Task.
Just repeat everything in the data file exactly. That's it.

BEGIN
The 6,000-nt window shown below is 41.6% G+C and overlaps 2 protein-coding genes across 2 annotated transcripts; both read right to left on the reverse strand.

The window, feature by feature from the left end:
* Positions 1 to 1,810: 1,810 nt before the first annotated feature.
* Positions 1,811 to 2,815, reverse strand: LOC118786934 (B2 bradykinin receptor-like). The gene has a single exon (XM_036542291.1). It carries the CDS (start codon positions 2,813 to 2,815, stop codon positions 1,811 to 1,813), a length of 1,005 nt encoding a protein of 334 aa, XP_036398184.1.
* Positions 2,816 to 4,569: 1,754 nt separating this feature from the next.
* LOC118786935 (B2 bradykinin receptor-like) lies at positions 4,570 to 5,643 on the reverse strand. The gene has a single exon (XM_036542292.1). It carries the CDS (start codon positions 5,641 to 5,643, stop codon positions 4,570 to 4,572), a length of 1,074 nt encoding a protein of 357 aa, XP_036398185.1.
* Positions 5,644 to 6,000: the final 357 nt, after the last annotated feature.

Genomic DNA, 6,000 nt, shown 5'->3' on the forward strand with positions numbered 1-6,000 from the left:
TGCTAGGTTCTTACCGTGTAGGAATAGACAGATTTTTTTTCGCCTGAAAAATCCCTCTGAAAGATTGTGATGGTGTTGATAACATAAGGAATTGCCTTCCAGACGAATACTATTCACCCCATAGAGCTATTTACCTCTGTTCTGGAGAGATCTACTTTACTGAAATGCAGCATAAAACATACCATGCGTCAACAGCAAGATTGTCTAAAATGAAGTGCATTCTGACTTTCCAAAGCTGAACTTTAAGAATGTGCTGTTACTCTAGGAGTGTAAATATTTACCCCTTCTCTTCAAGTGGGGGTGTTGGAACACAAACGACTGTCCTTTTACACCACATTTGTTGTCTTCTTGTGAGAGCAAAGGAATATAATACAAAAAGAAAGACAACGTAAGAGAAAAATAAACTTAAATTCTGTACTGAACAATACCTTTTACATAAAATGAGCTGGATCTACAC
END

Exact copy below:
The 6,000-nt window shown below is 41.6% G+C and overlaps 2 protein-coding genes across 2 annotated transcripts; both read right to left on the reverse strand.

The window, feature by feature from the left end:
* Positions 1 to 1,810: 1,810 nt before the first annotated feature.
* Positions 1,811 to 2,815, reverse strand: LOC118786934 (B2 bradykinin receptor-like). The gene has a single exon (XM_036542291.1). It carries the CDS (start codon positions 2,813 to 2,815, stop codon positions 1,811 to 1,813), a length of 1,005 nt encoding a protein of 334 aa, XP_036398184.1.
* Positions 2,816 to 4,569: 1,754 nt separating this feature from the next.
* LOC118786935 (B2 bradykinin receptor-like) lies at positions 4,570 to 5,643 on the reverse strand. The gene has a single exon (XM_036542292.1). It carries the CDS (start codon positions 5,641 to 5,643, stop codon positions 4,570 to 4,572), a length of 1,074 nt encoding a protein of 357 aa, XP_036398185.1.
* Positions 5,644 to 6,000: the final 357 nt, after the last annotated feature.

Genomic DNA, 6,000 nt, shown 5'->3' on the forward strand with positions numbered 1-6,000 from the left:
TGCTAGGTTCTTACCGTGTAGGAATAGACAGATTTTTTTTCGCCTGAAAAATCCCTCTGAAAGATTGTGATGGTGTTGATAACATAAGGAATTGCCTTCCAGACGAATACTATTCACCCCATAGAGCTATTTACCTCTGTTCTGGAGAGATCTACTTTACTGAAATGCAGCATAAAACATACCATGCGTCAACAGCAAGATTGTCTAAAATGAAGTGCATTCTGACTTTCCAAAGCTGAACTTTAAGAATGTGCTGTTACTCTAGGAGTGTAAATATTTACCCCTTCTCTTCAAGTGGGGGTGTTGGAACACAAACGACTGTCCTTTTACACCACATTTGTTGTCTTCTTGTGAGAGCAAAGGAATATAATACAAAAAGAAAGACAACGTAAGAGAAAAATAAACTTAAATTCTGTACTGAACAATACCTTTTACATAAAATGAGCTGGATCTACAC